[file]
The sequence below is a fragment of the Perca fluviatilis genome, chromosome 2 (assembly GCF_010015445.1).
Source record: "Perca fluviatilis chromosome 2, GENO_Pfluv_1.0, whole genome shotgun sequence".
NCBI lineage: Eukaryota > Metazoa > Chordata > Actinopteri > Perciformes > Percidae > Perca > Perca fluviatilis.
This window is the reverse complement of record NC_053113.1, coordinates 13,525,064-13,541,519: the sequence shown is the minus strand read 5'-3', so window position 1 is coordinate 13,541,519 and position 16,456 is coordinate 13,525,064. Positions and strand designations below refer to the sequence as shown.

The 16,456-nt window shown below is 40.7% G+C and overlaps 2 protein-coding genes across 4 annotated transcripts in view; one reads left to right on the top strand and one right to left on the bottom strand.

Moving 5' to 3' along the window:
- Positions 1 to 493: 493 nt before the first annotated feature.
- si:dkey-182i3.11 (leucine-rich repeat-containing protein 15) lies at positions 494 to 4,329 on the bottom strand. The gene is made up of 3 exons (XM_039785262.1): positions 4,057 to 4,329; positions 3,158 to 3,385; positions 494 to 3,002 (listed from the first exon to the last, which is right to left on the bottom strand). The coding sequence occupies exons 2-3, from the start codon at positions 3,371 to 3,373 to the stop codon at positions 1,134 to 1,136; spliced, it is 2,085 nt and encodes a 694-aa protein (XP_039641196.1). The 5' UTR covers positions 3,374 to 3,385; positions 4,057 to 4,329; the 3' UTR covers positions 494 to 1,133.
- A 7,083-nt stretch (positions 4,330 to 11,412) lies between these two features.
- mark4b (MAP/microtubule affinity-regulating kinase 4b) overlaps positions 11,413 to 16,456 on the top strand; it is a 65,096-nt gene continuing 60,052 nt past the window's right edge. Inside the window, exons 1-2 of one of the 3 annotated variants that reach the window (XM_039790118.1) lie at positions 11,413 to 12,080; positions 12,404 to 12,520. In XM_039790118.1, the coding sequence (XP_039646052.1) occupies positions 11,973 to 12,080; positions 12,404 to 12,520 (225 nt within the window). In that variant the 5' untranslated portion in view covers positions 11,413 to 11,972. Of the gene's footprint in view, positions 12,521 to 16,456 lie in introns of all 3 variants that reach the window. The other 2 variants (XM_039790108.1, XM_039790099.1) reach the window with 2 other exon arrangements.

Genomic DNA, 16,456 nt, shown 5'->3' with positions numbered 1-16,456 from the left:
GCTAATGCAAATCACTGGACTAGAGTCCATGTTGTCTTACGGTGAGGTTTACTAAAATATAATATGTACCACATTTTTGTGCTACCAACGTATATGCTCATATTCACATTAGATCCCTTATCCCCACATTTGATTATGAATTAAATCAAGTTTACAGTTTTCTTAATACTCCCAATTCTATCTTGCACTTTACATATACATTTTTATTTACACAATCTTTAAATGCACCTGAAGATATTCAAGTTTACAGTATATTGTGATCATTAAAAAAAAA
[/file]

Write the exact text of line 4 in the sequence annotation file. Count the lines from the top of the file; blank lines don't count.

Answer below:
This window is the reverse complement of record NC_053113.1, coordinates 13,525,064-13,541,519: the sequence shown is the minus strand read 5'-3', so window position 1 is coordinate 13,541,519 and position 16,456 is coordinate 13,525,064. Positions and strand designations below refer to the sequence as shown.